It was one of those weeks again. I had a lot to do, and there is still a lot left to do. I just finished this top 5 and the quality of the articles is again very high. Especially Chad's article, wow… Anyway, start reading and enjoy. This is my gift to all fathers out there.
- Mike Laspina – Automating vSphere ESX4 Host Installations
The custom VMware kernel incorporates Linux kickstart scripting
functionality to invoke automated installations. The script location is
defined as part of the Syslinux functionality and is available as a
menu at boot time. A control file located on the boot media provides
these variable control elements. Depending on the media type Syslinux
uses a respective cfg file to implement this function. The various
available Syslinux boot methods that I am aware of are USB, CD, DVD,
PXE and gPXE. In this blog I will demonstrate an ISO CDROM method to
perform the automated boot cycle. Any of the boot methods mentioned
will all work and have varying levels of complexity to achieve.
- Chad Sakac – VMware I/O queues, “micro-bursting”, and multipathing
A shallow queue somewhere in the IO path (or an overflowing port
buffer) will cause the I/O to back off. You need the queues to be
deep enough to withstand the bursts – sometimes increasing the queue
depth is important. Now, if the problem isn’t actually the bursts,
but the I/O service time not being sufficient for the sustained
workload (aka you have a slow, or underconfigured array), increasing
the queue depth will help for only a fraction of a second, after which
the deeper queue will still fill up, and now you just have increased the latency even more.
- Bouke Groenescheij – Queue Depth and more
Last few weeks we have had some issues regarding our HDS USP-V. For
some reason a SCSI lock locked the whole VMFS and all ESX servers in
that cluster were not able to read/write to the VMFS anymore. The LUN
was still available, however the VMFS not. So this crashed all the VMs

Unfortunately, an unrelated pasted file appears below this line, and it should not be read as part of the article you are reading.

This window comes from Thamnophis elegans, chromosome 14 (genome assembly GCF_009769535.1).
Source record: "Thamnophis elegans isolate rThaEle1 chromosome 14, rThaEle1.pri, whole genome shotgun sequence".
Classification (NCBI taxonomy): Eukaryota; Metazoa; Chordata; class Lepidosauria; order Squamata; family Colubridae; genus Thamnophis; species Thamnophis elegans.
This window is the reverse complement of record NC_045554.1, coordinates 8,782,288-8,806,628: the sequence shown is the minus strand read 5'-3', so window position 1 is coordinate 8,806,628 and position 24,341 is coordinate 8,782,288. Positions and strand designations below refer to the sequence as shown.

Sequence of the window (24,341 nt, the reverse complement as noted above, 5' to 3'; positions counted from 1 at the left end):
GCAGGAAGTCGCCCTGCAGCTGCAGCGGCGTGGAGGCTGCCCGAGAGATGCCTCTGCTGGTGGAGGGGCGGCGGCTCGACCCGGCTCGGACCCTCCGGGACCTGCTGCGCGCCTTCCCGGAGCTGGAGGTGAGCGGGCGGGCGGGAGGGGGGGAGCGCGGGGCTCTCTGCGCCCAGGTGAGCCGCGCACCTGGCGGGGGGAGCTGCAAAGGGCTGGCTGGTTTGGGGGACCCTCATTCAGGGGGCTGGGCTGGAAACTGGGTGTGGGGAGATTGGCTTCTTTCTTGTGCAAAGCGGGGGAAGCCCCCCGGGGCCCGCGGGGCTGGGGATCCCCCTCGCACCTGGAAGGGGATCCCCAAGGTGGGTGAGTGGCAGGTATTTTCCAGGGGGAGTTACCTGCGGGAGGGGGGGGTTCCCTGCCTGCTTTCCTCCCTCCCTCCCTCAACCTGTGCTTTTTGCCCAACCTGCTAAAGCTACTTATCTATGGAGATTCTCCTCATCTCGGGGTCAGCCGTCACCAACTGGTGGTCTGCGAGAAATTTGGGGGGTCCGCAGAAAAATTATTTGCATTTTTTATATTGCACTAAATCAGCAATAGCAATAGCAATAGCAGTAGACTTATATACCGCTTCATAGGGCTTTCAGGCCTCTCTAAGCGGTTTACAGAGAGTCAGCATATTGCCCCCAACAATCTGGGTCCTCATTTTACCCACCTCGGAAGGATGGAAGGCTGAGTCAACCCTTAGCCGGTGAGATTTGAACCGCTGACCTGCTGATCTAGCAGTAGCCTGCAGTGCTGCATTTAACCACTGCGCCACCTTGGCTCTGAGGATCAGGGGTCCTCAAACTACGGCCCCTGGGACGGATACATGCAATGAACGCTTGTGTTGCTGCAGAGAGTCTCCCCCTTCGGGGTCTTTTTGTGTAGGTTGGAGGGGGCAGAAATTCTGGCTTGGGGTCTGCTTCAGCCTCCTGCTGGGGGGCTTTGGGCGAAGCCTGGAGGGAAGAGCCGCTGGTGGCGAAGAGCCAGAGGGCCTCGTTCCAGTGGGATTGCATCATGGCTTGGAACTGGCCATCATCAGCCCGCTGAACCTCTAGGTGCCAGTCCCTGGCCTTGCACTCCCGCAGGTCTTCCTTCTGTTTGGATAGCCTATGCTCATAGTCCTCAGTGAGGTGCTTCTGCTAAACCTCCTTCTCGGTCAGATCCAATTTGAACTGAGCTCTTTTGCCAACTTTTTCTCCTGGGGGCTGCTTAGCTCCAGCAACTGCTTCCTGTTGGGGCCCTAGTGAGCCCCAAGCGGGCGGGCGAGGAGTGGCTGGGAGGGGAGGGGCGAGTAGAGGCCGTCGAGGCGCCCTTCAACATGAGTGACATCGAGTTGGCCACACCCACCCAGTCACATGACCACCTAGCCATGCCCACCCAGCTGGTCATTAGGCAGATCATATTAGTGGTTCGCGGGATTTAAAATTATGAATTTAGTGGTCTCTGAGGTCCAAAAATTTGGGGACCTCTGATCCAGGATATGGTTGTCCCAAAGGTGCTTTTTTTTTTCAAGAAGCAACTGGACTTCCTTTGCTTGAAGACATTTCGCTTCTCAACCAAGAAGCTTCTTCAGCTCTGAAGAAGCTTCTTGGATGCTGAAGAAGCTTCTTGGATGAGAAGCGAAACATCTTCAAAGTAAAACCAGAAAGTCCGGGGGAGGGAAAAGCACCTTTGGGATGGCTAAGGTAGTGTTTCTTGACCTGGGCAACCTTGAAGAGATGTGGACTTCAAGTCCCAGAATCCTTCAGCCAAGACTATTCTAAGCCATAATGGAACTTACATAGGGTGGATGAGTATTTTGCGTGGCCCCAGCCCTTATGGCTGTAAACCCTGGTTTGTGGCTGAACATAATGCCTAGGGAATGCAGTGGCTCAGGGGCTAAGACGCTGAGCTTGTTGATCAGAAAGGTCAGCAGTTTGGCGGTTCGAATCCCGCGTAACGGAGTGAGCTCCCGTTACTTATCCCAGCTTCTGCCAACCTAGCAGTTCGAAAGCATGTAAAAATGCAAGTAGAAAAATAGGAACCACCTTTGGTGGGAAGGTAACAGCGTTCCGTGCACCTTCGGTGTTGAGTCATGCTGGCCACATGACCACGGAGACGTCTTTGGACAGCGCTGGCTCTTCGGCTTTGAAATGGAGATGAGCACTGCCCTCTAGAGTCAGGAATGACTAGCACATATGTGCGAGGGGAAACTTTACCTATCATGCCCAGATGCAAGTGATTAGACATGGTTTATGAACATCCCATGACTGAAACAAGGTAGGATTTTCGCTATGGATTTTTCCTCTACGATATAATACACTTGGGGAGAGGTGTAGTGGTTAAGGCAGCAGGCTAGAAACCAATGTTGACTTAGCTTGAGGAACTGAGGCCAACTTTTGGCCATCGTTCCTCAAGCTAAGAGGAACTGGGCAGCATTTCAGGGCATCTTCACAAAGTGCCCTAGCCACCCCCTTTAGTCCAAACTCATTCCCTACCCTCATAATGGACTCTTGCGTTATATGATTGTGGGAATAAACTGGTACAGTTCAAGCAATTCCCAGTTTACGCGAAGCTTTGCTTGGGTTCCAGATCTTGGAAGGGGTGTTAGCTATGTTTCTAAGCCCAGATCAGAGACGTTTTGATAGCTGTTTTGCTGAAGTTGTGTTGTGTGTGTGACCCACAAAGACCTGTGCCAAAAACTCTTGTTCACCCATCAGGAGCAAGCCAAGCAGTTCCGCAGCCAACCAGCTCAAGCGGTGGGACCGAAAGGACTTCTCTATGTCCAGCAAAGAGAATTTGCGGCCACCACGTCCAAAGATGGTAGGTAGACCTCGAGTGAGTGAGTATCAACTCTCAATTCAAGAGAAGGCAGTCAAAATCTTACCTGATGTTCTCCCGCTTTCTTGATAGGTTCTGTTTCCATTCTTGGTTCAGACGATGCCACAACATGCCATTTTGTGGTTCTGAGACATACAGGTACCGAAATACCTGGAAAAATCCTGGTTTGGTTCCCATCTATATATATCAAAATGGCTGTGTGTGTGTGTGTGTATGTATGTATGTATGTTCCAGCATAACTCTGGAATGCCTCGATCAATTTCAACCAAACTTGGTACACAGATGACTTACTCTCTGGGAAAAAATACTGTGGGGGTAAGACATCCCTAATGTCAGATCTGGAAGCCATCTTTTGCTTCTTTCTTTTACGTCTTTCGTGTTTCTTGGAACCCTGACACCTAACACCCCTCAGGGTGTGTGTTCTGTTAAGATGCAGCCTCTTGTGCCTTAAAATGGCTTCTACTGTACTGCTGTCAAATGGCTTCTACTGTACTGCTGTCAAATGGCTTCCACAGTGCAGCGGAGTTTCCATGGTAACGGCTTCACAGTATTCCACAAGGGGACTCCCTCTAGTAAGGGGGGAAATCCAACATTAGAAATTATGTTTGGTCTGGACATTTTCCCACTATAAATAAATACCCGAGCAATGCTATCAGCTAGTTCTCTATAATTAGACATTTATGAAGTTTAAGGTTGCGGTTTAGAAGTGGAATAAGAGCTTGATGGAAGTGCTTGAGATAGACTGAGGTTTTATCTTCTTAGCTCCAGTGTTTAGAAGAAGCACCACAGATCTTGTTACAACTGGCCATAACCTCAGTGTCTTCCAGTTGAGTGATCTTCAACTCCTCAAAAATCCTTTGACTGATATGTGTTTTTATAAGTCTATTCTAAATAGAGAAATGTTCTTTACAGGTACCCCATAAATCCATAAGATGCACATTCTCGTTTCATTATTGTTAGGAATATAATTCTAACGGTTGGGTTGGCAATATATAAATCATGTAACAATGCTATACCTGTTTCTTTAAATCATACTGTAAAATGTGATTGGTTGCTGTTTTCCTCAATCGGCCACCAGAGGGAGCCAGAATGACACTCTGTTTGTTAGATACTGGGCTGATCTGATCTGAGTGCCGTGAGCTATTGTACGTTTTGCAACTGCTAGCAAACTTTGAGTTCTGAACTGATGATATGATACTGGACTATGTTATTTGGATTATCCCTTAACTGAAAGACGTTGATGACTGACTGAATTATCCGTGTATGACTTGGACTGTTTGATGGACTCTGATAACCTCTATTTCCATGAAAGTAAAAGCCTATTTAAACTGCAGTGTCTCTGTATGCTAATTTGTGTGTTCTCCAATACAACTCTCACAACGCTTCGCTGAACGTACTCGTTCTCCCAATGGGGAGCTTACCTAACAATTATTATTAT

in the cluster. The incident repeated itself after 6 weeks, on another
server, other chassis, other switches and so we contacted VMware and
HDS to help us in this situation.
- Duncan Epping – VCDX Defense, the blog article
The last part of the VCDX certification is the defense. In short:
you will need to write a design, fill out the application and defend
your design during a two to three hour session. Although I can describe it in 30 words it is not as simple as it may
sound. First of all your design needs to meet specific requirements. I
can’t go in to the details unfortunately but when you receive an
invitation you will receive all the prerequisites. Like me, most of you
done numerous designs, but keep in mind it needs to be in English and
so will your defense need to be. This is an extra barrier for many of
the non- native speakers; I know it was for me.
- Rodney Haywood – VMware vShield
You can think of vShield as providing firewalls inside your ESX hosts. Each host runs one or more vShields
which is a VM (provided as an OVF) which acts as a bridge between the
real network and your Virtual Machines. These numerous vShield machines
are all managed by a central vShield Manager (also provided as an OVF, one per vCenter Server). The
vShield creates two zones, one protected and the other unprotected. The
traffic enters the protected zone from the unprotected zone. As it
crosses the zones the vShield performs traffic analysis, discovery and
stateful firewall protection.